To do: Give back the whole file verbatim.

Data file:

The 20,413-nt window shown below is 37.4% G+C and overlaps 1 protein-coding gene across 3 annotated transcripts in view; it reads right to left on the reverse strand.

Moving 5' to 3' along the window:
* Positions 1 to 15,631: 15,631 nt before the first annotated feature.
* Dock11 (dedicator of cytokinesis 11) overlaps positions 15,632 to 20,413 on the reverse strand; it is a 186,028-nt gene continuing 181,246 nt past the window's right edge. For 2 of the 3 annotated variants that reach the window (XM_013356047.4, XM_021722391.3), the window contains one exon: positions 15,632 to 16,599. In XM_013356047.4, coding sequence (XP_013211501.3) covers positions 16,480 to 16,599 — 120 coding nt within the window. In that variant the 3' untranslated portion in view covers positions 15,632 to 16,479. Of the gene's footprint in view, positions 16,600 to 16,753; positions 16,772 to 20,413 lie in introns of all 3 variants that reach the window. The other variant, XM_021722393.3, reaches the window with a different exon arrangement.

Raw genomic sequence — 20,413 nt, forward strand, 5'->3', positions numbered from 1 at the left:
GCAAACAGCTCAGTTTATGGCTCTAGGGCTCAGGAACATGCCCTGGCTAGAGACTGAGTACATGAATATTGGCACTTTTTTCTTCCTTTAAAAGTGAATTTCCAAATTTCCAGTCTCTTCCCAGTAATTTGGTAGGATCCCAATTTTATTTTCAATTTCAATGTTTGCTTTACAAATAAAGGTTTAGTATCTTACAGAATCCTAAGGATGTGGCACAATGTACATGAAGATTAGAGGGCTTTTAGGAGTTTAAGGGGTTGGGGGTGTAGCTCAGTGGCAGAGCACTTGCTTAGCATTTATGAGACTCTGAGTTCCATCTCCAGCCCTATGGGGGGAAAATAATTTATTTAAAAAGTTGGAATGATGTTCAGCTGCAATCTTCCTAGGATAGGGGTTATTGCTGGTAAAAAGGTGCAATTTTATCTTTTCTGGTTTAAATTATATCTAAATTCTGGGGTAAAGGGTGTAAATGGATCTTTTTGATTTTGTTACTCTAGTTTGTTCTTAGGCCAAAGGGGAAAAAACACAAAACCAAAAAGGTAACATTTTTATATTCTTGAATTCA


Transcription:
The 20,413-nt window shown below is 37.4% G+C and overlaps 1 protein-coding gene across 3 annotated transcripts in view; it reads right to left on the reverse strand.

Moving 5' to 3' along the window:
* Positions 1 to 15,631: 15,631 nt before the first annotated feature.
* Dock11 (dedicator of cytokinesis 11) overlaps positions 15,632 to 20,413 on the reverse strand; it is a 186,028-nt gene continuing 181,246 nt past the window's right edge. For 2 of the 3 annotated variants that reach the window (XM_013356047.4, XM_021722391.3), the window contains one exon: positions 15,632 to 16,599. In XM_013356047.4, coding sequence (XP_013211501.3) covers positions 16,480 to 16,599 — 120 coding nt within the window. In that variant the 3' untranslated portion in view covers positions 15,632 to 16,479. Of the gene's footprint in view, positions 16,600 to 16,753; positions 16,772 to 20,413 lie in introns of all 3 variants that reach the window. The other variant, XM_021722393.3, reaches the window with a different exon arrangement.

Raw genomic sequence — 20,413 nt, forward strand, 5'->3', positions numbered from 1 at the left:
GCAAACAGCTCAGTTTATGGCTCTAGGGCTCAGGAACATGCCCTGGCTAGAGACTGAGTACATGAATATTGGCACTTTTTTCTTCCTTTAAAAGTGAATTTCCAAATTTCCAGTCTCTTCCCAGTAATTTGGTAGGATCCCAATTTTATTTTCAATTTCAATGTTTGCTTTACAAATAAAGGTTTAGTATCTTACAGAATCCTAAGGATGTGGCACAATGTACATGAAGATTAGAGGGCTTTTAGGAGTTTAAGGGGTTGGGGGTGTAGCTCAGTGGCAGAGCACTTGCTTAGCATTTATGAGACTCTGAGTTCCATCTCCAGCCCTATGGGGGGAAAATAATTTATTTAAAAAGTTGGAATGATGTTCAGCTGCAATCTTCCTAGGATAGGGGTTATTGCTGGTAAAAAGGTGCAATTTTATCTTTTCTGGTTTAAATTATATCTAAATTCTGGGGTAAAGGGTGTAAATGGATCTTTTTGATTTTGTTACTCTAGTTTGTTCTTAGGCCAAAGGGGAAAAAACACAAAACCAAAAAGGTAACATTTTTATATTCTTGAATTCA